Blu-ray Review: My Life as a Zucchini

My Life as a Zucchini is an absolutely astonishing piece of cinematic storytelling. It’s such a deep, hard-hitting, bittersweet tale about friendship and finding your place in the world, that’s as humorous and positive, as it is sad and downbeat. It’s an hour-long rollercoaster of emotions so expertly crafted that it’s a ride worth taking again and again.

My Life as a Zucchini is a Swiss and French stop-motion adult animated dramedy, originally released in French, but then dubbed over for an English release as well. I haven’t watched the film in French yet, however. I will say that the dubbing done is impossible to notice, as the voice cast does such a great job translating the words, but losing none of the emotional impact of what’s happening.

The film follows Icare (voiced by Erick Abbate), or Zucchini which he prefers to be called, as he’s sent to a foster home after the loss of his alcoholic mother. There he finds himself joining a group of five other kids his age who also have tragic tales of loss and abandonment that have lead them all to this place.

Not long after settling in another new arrival shows up named Camille (voiced by Ness Krell), who Zucchini instantly falls in love with. The film is told from a children’s point of view, with topics of death, sex, kissing and babies being brought up and explained in a way that most nine year olds would attempt to explain these things to their friends. It’s not gratuitous, but there’s an explicit innocence in its explanations of such things that parents may find it shocking if they’re expecting a stop motion film as light-hearted as The Nightmare Before Christmas, or the likes.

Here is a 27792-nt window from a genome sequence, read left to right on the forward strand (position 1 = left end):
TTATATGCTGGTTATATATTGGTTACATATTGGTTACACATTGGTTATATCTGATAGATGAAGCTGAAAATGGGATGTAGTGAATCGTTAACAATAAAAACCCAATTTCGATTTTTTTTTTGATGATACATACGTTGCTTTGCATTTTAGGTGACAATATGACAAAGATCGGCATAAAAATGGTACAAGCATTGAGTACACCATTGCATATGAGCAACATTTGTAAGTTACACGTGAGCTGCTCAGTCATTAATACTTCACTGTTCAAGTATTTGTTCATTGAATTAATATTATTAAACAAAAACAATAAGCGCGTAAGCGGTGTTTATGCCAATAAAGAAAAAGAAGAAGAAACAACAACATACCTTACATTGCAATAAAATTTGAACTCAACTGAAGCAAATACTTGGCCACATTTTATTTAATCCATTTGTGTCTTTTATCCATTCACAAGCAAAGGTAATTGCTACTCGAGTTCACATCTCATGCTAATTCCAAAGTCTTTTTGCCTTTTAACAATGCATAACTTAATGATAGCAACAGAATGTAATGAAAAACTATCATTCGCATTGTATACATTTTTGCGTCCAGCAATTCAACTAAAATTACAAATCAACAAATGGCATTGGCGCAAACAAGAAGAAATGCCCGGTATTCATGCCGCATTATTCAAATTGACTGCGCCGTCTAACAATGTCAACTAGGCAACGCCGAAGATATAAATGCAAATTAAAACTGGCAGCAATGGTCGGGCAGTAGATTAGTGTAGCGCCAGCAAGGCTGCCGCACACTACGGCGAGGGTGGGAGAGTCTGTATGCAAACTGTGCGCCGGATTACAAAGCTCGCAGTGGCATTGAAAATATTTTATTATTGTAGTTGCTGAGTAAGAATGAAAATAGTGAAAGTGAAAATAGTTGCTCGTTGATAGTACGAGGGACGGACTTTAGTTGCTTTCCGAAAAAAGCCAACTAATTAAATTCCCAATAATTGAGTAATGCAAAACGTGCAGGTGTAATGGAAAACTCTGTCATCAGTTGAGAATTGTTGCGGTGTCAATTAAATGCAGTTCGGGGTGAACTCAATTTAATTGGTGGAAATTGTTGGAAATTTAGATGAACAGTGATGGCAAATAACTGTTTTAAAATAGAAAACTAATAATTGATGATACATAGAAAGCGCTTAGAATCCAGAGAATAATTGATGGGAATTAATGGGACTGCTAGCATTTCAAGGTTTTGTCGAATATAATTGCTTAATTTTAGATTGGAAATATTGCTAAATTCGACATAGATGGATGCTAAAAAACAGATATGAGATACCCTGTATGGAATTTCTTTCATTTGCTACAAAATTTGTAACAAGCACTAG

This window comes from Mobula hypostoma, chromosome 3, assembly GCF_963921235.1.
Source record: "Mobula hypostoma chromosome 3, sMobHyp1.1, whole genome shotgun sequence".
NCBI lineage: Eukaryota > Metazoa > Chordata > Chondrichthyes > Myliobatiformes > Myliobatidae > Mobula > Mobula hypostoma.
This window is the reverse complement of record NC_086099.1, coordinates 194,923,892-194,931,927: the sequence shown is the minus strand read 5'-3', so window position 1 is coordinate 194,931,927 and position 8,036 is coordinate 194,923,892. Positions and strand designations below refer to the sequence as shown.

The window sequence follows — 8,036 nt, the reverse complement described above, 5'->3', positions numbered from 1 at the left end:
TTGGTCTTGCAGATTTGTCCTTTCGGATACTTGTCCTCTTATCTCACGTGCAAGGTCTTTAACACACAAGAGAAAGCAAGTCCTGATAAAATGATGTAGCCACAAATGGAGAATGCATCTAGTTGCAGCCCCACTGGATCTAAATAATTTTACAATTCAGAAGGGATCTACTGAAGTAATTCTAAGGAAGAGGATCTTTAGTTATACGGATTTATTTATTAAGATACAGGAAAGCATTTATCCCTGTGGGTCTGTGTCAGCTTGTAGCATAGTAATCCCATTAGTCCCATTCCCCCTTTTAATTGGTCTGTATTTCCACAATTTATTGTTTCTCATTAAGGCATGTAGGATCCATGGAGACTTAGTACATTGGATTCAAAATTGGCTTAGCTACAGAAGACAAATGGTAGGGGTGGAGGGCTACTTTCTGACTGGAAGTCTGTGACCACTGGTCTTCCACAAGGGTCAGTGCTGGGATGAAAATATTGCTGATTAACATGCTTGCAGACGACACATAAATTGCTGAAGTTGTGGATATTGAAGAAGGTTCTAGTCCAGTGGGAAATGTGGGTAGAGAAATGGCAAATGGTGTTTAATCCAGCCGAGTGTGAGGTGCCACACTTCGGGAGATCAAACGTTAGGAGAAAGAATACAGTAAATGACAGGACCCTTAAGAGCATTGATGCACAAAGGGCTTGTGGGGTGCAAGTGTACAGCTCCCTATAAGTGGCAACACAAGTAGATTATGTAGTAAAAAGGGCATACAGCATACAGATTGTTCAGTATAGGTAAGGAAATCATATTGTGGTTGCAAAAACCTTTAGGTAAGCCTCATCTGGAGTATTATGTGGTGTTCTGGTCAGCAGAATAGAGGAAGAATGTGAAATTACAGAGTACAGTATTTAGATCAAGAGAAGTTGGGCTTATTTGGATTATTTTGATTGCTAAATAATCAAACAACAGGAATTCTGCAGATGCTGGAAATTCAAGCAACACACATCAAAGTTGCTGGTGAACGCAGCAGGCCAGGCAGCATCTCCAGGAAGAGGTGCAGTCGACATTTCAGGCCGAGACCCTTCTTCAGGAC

In actuality, it’s quite funny to hear how the children describe what they think happens when people are in love, and remember back to when I was young and had the same sort of uneducated, pieced together knowledge of such things as well. It’s good for parents to know that just because the characters are cute and animated, that the topics and themes touched upon throughout the film are likely best suited for children in the same age range as those in the movie.

There’s absolutely nothing wrong with anything mentioned, but My Life as a Zucchini deals with some tough topics as well, such as murder-suicide, addiction, and being left alone as a child by those who were supposed to guide you through life. Some of these topics are only touched upon briefly, sometimes even in just one line of dialogue before moving on, but some parents may want to watch it so they know what’s coming, or at least with their children the first time through.